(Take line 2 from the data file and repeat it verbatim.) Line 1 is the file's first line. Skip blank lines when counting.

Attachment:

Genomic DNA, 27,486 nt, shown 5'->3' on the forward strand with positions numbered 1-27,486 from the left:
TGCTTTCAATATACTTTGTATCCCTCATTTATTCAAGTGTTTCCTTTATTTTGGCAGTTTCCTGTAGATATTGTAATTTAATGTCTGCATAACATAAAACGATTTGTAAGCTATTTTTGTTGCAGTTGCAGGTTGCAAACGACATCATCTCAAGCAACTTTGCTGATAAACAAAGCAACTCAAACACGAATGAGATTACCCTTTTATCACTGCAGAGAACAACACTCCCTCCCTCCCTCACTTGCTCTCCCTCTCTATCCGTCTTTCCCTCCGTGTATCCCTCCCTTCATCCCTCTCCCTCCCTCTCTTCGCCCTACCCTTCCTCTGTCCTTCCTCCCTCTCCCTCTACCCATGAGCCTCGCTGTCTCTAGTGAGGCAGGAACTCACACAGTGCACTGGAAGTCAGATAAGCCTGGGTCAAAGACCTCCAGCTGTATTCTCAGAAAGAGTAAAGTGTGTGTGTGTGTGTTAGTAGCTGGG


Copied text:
TGCTTTCAATATACTTTGTATCCCTCATTTATTCAAGTGTTTCCTTTATTTTGGCAGTTTCCTGTAGATATTGTAATTTAATGTCTGCATAACATAAAACGATTTGTAAGCTATTTTTGTTGCAGTTGCAGGTTGCAAACGACATCATCTCAAGCAACTTTGCTGATAAACAAAGCAACTCAAACACGAATGAGATTACCCTTTTATCACTGCAGAGAACAACACTCCCTCCCTCCCTCACTTGCTCTCCCTCTCTATCCGTCTTTCCCTCCGTGTATCCCTCCCTTCATCCCTCTCCCTCCCTCTCTTCGCCCTACCCTTCCTCTGTCCTTCCTCCCTCTCCCTCTACCCATGAGCCTCGCTGTCTCTAGTGAGGCAGGAACTCACACAGTGCACTGGAAGTCAGATAAGCCTGGGTCAAAGACCTCCAGCTGTATTCTCAGAAAGAGTAAAGTGTGTGTGTGTGTGTTAGTAGCTGGG